JOURNAL ARTICLE

Factors Influencing the Willingness of Allied Health Students to Donate Organs or Tissues

S H Elsafi, M M Al-Adwani, K M Al-Jubran, M M Abu Hassan, E M Al Zahrani
Transplantation Proceedings 2017, 49 (6): 1215-1220
28735983

BACKGROUND: There has been an increase in the number of patients waiting for organ transplantation.

METHODS: A questionnaire on knowledge and attitude toward organ donation was completed by 434 allied health students.

RESULTS: Overall knowledge about the various aspects of organ donation was adequate and was higher among women and clinical students. Although the majority were willing to be living donors for their families, very few students supported deceased organ donation, and even fewer of them had thought about an organ donation card. Despite the good knowledge, an overall positive attitude toward deceased donation was held by only 44% of the students. In contrast, the attitude toward directed living organ donation to family members was favorable in 83.1% of the respondents, which seems to be influenced by cultural and sociodemographic factors. Our findings indicate that the most frequent cause of refusal to donate organs among students with negative attitudes was the mistrust of medical staff regarding brain death diagnosis (49.9%), followed by bodily concerns (18.1%) and religion (9.9%). Quite a few of our respondents supported commercial donation, which was attributed to the less knowledgeable groups. Respondents who were willing to donate organs indicated that the reason was for helping others and sympathy. This study identified that the main source of information about organ donation for the respondents was television, followed by relatives/friends and the internet.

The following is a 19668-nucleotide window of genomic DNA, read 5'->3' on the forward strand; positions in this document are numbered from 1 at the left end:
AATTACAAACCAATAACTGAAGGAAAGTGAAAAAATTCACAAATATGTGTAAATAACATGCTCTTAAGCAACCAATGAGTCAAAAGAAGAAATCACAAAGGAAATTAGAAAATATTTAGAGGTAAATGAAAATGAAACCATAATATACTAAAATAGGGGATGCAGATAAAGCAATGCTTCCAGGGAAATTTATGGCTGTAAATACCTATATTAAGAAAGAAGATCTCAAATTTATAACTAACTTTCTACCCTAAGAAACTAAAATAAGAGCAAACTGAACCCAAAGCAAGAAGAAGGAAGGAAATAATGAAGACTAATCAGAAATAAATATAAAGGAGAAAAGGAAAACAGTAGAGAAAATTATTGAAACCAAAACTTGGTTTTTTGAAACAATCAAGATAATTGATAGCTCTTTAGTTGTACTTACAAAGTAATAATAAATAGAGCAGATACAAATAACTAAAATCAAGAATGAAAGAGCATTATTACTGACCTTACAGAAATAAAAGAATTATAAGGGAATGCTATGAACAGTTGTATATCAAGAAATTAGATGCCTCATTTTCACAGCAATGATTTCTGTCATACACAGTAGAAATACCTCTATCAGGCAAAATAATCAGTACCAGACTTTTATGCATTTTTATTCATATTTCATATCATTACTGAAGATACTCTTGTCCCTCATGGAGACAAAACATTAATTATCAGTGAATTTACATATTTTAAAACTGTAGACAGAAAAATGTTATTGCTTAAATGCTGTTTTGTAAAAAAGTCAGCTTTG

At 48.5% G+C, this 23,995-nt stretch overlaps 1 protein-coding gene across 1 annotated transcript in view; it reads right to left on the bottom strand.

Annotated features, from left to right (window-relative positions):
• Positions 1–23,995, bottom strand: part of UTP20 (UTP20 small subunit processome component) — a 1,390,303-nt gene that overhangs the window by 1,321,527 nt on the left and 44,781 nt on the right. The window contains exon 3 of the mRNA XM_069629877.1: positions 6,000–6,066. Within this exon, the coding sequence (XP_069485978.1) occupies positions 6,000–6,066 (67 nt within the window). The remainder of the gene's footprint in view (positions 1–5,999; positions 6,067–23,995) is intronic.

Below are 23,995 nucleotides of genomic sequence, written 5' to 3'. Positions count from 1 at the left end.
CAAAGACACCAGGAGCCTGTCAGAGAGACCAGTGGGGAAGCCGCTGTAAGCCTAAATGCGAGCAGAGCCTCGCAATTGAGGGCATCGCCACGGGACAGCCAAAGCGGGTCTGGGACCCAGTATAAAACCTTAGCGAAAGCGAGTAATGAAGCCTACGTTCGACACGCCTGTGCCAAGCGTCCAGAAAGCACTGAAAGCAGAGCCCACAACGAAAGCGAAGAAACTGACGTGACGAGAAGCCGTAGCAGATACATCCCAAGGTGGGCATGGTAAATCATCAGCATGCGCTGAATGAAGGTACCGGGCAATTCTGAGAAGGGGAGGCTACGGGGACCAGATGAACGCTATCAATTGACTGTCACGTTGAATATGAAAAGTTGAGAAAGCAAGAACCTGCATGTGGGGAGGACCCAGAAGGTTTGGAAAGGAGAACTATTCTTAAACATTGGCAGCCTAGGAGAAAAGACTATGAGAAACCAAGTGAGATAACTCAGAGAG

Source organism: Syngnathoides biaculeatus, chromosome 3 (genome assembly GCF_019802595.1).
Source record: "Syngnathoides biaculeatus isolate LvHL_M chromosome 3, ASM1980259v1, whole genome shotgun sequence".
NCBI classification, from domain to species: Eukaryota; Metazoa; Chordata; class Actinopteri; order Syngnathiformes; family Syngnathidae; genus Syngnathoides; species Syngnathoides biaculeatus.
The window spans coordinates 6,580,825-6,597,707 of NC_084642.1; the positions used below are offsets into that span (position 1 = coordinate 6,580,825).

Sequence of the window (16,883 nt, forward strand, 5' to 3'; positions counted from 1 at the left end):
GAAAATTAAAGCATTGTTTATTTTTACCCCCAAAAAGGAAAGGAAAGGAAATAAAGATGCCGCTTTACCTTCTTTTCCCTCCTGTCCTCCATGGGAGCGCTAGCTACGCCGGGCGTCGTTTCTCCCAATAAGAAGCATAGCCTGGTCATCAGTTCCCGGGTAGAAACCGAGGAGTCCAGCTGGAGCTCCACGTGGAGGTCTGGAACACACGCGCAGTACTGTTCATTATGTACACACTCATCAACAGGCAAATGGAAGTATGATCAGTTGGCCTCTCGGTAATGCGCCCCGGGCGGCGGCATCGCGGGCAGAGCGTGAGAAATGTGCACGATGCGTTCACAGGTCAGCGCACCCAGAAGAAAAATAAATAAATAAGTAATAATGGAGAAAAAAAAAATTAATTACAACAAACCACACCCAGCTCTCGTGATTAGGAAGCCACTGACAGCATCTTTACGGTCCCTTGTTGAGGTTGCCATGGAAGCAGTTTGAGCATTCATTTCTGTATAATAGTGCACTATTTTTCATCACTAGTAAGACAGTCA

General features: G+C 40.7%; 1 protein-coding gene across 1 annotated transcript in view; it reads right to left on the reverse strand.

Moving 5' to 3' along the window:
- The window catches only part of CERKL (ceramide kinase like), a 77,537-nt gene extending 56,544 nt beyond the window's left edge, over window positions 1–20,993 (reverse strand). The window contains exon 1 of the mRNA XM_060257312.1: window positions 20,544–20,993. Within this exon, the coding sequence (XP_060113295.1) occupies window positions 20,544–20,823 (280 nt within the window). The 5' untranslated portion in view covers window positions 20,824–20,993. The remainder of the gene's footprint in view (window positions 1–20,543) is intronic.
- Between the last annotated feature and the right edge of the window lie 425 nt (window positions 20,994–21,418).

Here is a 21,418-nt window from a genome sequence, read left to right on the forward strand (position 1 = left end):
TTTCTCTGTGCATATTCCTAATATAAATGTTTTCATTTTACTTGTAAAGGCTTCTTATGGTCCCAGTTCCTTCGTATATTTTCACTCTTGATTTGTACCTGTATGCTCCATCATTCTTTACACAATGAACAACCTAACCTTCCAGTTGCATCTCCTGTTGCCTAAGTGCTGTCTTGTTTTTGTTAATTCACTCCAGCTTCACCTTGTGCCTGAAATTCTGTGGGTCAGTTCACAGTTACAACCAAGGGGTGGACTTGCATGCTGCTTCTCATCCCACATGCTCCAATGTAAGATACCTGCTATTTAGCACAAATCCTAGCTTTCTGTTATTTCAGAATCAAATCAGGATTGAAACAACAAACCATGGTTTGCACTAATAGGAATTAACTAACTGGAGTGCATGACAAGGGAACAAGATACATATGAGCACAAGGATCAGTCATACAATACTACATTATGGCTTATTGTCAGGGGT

CONCLUSIONS: The misconception of the students toward deceased donation needs to be improved by integrating the concepts of brain death within the curriculum of allied health students.

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